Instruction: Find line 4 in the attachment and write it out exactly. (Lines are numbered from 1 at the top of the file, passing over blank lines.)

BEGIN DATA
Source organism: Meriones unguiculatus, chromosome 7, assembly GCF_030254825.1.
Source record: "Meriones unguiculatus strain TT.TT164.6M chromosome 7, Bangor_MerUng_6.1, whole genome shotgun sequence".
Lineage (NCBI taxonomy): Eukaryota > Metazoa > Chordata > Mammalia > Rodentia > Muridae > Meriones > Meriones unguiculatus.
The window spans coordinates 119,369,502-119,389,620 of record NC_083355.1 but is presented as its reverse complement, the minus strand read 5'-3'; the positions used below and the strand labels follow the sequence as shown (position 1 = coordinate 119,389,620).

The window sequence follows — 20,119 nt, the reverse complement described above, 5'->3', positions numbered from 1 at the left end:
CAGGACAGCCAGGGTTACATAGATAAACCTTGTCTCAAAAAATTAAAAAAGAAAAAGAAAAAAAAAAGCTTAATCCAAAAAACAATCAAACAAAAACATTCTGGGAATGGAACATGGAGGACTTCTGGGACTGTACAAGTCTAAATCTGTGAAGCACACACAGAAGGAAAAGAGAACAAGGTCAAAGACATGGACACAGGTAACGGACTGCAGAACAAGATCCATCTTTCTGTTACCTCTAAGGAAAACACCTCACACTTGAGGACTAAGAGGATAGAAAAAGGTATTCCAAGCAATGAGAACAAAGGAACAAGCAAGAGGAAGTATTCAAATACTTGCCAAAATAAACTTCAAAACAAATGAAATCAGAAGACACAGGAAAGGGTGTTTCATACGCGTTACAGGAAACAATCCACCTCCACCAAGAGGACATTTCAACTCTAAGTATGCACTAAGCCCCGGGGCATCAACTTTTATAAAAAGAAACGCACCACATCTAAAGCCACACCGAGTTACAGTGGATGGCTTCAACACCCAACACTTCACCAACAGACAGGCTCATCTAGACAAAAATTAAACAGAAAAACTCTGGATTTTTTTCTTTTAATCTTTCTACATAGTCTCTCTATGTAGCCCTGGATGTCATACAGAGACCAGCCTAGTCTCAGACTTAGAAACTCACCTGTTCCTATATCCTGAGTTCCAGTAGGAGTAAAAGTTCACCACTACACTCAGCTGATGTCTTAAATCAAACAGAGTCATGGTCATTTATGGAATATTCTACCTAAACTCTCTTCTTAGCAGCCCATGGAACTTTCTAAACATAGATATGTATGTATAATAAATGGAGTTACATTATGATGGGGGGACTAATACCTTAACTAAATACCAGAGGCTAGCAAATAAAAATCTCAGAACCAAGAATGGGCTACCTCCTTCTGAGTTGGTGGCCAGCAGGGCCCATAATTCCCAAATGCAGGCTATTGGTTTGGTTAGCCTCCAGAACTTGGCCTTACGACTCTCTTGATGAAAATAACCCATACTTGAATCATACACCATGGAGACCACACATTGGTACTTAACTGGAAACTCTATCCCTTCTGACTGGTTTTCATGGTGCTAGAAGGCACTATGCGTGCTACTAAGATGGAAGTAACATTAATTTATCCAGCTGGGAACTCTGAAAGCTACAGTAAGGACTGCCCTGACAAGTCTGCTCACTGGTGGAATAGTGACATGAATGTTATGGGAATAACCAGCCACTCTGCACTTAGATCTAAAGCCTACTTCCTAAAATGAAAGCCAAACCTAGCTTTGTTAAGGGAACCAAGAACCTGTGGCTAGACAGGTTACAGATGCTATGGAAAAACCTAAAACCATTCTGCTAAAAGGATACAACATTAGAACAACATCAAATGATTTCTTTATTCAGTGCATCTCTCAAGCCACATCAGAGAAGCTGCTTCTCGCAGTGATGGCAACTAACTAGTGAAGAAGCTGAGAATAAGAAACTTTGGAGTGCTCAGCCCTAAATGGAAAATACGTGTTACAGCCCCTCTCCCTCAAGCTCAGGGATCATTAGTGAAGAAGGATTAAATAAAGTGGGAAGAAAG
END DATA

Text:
The window spans coordinates 119,369,502-119,389,620 of record NC_083355.1 but is presented as its reverse complement, the minus strand read 5'-3'; the positions used below and the strand labels follow the sequence as shown (position 1 = coordinate 119,389,620).